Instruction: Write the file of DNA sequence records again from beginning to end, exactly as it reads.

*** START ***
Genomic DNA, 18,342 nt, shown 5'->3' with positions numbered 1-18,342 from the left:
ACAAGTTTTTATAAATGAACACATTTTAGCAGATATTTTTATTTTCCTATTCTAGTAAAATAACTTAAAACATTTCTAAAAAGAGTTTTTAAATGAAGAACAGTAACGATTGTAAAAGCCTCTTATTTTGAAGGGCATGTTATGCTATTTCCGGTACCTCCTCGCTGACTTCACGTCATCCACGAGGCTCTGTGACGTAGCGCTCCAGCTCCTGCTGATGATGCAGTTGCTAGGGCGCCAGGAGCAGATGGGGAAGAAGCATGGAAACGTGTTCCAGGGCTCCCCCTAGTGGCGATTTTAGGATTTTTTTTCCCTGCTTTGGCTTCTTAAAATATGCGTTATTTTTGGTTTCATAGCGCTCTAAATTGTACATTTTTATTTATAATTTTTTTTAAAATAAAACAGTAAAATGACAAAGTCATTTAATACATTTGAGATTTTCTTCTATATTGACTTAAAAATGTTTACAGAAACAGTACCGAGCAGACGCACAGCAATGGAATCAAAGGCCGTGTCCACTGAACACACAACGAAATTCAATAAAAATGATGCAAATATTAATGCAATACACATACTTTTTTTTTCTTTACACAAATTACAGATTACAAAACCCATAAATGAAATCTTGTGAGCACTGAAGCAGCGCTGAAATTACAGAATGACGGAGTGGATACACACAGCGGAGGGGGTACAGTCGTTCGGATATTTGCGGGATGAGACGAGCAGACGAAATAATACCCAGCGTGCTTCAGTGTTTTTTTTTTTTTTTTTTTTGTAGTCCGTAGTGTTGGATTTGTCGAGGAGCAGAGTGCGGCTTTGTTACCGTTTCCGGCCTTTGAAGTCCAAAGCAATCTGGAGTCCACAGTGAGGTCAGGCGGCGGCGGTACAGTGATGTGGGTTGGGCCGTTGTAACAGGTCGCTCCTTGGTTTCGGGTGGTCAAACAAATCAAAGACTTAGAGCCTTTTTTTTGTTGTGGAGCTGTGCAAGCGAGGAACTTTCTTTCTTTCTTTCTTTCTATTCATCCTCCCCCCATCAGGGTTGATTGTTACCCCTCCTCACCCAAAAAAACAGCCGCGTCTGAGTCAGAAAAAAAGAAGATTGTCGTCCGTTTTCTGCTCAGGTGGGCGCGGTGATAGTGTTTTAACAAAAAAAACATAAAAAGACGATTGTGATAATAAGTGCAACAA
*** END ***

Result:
Genomic DNA, 18,342 nt, shown 5'->3' with positions numbered 1-18,342 from the left:
ACAAGTTTTTATAAATGAACACATTTTAGCAGATATTTTTATTTTCCTATTCTAGTAAAATAACTTAAAACATTTCTAAAAAGAGTTTTTAAATGAAGAACAGTAACGATTGTAAAAGCCTCTTATTTTGAAGGGCATGTTATGCTATTTCCGGTACCTCCTCGCTGACTTCACGTCATCCACGAGGCTCTGTGACGTAGCGCTCCAGCTCCTGCTGATGATGCAGTTGCTAGGGCGCCAGGAGCAGATGGGGAAGAAGCATGGAAACGTGTTCCAGGGCTCCCCCTAGTGGCGATTTTAGGATTTTTTTTCCCTGCTTTGGCTTCTTAAAATATGCGTTATTTTTGGTTTCATAGCGCTCTAAATTGTACATTTTTATTTATAATTTTTTTTAAAATAAAACAGTAAAATGACAAAGTCATTTAATACATTTGAGATTTTCTTCTATATTGACTTAAAAATGTTTACAGAAACAGTACCGAGCAGACGCACAGCAATGGAATCAAAGGCCGTGTCCACTGAACACACAACGAAATTCAATAAAAATGATGCAAATATTAATGCAATACACATACTTTTTTTTTCTTTACACAAATTACAGATTACAAAACCCATAAATGAAATCTTGTGAGCACTGAAGCAGCGCTGAAATTACAGAATGACGGAGTGGATACACACAGCGGAGGGGGTACAGTCGTTCGGATATTTGCGGGATGAGACGAGCAGACGAAATAATACCCAGCGTGCTTCAGTGTTTTTTTTTTTTTTTTTTTTGTAGTCCGTAGTGTTGGATTTGTCGAGGAGCAGAGTGCGGCTTTGTTACCGTTTCCGGCCTTTGAAGTCCAAAGCAATCTGGAGTCCACAGTGAGGTCAGGCGGCGGCGGTACAGTGATGTGGGTTGGGCCGTTGTAACAGGTCGCTCCTTGGTTTCGGGTGGTCAAACAAATCAAAGACTTAGAGCCTTTTTTTTGTTGTGGAGCTGTGCAAGCGAGGAACTTTCTTTCTTTCTTTCTTTCTATTCATCCTCCCCCCATCAGGGTTGATTGTTACCCCTCCTCACCCAAAAAAACAGCCGCGTCTGAGTCAGAAAAAAAGAAGATTGTCGTCCGTTTTCTGCTCAGGTGGGCGCGGTGATAGTGTTTTAACAAAAAAAACATAAAAAGACGATTGTGATAATAAGTGCAACAA